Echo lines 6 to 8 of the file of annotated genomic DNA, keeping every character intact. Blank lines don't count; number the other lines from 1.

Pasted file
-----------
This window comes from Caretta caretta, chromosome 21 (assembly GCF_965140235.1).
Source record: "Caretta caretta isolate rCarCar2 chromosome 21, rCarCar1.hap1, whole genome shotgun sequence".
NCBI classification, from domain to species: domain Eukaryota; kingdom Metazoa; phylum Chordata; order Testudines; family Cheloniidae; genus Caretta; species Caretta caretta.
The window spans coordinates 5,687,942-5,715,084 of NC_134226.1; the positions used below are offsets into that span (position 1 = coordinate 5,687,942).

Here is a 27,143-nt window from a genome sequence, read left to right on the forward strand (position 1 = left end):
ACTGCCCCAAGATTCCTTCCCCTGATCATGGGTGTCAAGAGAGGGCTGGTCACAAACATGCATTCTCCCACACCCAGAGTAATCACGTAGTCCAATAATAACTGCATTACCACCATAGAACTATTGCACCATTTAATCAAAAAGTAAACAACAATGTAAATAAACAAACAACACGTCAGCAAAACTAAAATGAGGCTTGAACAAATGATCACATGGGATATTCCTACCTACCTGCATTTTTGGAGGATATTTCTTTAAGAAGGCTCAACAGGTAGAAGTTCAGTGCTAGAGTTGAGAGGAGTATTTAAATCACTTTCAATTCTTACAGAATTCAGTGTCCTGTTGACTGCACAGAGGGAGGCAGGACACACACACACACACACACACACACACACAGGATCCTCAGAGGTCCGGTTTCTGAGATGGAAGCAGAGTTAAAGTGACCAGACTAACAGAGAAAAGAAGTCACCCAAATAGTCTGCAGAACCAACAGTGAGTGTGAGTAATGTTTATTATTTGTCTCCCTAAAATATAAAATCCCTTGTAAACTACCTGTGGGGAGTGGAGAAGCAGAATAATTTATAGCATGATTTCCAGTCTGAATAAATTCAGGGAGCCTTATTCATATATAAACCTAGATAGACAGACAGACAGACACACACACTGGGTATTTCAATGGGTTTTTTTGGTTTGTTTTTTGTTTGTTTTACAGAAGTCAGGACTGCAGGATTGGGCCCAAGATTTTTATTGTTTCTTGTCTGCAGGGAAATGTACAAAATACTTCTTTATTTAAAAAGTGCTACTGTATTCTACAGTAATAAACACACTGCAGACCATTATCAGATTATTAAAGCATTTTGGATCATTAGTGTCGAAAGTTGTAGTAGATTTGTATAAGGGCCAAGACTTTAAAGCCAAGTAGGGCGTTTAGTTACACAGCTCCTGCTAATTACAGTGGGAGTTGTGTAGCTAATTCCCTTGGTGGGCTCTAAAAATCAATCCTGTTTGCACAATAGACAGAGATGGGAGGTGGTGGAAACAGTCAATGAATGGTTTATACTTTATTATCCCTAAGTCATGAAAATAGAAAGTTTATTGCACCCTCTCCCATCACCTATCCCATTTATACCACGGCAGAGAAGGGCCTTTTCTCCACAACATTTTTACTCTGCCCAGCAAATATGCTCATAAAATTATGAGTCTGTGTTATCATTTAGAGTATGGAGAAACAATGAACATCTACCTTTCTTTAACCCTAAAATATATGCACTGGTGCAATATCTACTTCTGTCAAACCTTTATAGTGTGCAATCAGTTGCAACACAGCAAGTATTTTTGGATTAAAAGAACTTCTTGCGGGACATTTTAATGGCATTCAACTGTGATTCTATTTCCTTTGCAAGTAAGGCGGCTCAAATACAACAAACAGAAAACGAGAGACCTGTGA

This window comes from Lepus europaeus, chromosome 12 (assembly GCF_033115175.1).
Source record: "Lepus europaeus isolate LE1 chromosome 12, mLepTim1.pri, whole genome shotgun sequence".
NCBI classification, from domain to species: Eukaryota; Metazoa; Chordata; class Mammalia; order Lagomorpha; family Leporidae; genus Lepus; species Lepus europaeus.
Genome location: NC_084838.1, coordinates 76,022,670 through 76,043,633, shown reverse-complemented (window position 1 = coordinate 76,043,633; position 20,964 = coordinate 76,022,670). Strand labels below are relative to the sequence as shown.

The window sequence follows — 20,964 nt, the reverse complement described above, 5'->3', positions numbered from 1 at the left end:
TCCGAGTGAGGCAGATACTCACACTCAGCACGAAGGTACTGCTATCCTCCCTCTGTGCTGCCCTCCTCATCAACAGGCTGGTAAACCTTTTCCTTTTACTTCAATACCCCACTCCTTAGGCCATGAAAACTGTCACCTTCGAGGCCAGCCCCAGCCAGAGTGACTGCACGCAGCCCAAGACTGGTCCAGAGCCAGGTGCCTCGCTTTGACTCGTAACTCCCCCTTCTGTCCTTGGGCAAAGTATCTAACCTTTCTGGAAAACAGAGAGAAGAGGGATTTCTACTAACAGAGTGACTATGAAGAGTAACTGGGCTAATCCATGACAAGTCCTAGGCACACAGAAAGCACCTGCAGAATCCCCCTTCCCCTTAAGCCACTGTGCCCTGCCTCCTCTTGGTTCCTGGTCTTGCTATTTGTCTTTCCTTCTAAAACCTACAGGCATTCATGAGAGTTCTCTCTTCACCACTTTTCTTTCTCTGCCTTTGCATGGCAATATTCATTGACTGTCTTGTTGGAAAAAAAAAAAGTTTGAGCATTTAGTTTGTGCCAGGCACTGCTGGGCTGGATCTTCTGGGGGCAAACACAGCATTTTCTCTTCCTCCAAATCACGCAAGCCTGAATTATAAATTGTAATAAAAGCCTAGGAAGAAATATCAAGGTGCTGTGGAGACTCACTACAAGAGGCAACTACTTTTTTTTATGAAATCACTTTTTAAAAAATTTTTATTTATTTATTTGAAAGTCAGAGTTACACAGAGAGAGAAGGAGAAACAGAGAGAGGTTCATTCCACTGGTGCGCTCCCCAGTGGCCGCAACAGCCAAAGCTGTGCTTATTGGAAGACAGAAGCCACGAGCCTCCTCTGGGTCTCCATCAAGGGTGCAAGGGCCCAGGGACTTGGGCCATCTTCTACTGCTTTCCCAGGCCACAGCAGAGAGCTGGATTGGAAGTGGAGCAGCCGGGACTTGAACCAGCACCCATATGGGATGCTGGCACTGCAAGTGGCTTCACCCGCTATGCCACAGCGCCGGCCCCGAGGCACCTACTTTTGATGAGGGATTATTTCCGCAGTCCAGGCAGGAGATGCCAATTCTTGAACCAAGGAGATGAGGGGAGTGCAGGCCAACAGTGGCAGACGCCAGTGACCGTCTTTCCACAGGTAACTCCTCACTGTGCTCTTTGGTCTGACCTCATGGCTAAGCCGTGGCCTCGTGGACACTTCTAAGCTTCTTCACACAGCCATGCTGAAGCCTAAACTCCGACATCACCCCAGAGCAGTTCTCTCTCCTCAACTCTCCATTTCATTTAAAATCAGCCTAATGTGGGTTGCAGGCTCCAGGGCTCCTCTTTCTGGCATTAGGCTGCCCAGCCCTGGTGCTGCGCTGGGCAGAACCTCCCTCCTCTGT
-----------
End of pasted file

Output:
ACTGCCCCAAGATTCCTTCCCCTGATCATGGGTGTCAAGAGAGGGCTGGTCACAAACATGCATTCTCCCACACCCAGAGTAATCACGTAGTCCAATAATAACTGCATTACCACCATAGAACTATTGCACCATTTAATCAAAAAGTAAACAACAATGTAAATAAACAAACAACACGTCAGCAAAACTAAAATGAGGCTTGAACAAATGATCACATGGGATATTCCTACCTACCTGCATTTTTGGAGGATATTTCTTTAAGAAGGCTCAACAGGTAGAAGTTCAGTGCTAGAGTTGAGAGGAGTATTTAAATCACTTTCAATTCTTACAGAATTCAGTGTCCTGTTGACTGCACAGAGGGAGGCAGGACACACACACACACACACACACACACACACAGGATCCTCAGAGGTCCGGTTTCTGAGATGGAAGCAGAGTTAAAGTGACCAGACTAACAGAGAAAAGAAGTCACCCAAATAGTCTGCAGAACCAACAGTGAGTGTGAGTAATGTTTATTATTTGTCTCCCTAAAATATAAAATCCCTTGTAAACTACCTGTGGGGAGTGGAGAAGCAGAATAATTTATAGCATGATTTCCAGTCTGAATAAATTCAGGGAGCCTTATTCATATATAAACCTAGATAGACAGACAGACAGACACACACACTGGGTATTTCAATGGGTTTTTTTGGTTTGTTTTTTGTTTGTTTTACAGAAGTCAGGACTGCAGGATTGGGCCCAAGATTTTTATTGTTTCTTGTCTGCAGGGAAATGTACAAAATACTTCTTTATTTAAAAAGTGCTACTGTATTCTACAGTAATAAACACACTGCAGACCATTATCAGATTATTAAAGCATTTTGGATCATTAGTGTCGAAAGTTGTAGTAGATTTGTATAAGGGCCAAGACTTTAAAGCCAAGTAGGGCGTTTAGTTACACAGCTCCTGCTAATTACAGTGGGAGTTGTGTAGCTAATTCCCTTGGTGGGCTCTAAAAATCAATCCTGTTTGCACAATAGACAGAGATGGGAGGTGGTGGAAACAGTCAATGAATGGTTTATACTTTATTATCCCTAAGTCATGAAAATAGAAAGTTTATTGCACCCTCTCCCATCACCTATCCCATTTATACCACGGCAGAGAAGGGCCTTTTCTCCACAACATTTTTACTCTGCCCAGCAAATATGCTCATAAAATTATGAGTCTGTGTTATCATTTAGAGTATGGAGAAACAATGAACATCTACCTTTCTTTAACCCTAAAATATATGCACTGGTGCAATATCTACTTCTGTCAAACCTTTATAGTGTGCAATCAGTTGCAACACAGCAAGTATTTTTGGATTAAAAGAACTTCTTGCGGGACATTTTAATGGCATTCAACTGTGATTCTATTTCCTTTGCAAGTAAGGCGGCTCAAATACAACAAACAGAAAACGAGAGACCTGTGA

This window comes from Lepus europaeus, chromosome 12 (assembly GCF_033115175.1).
Source record: "Lepus europaeus isolate LE1 chromosome 12, mLepTim1.pri, whole genome shotgun sequence".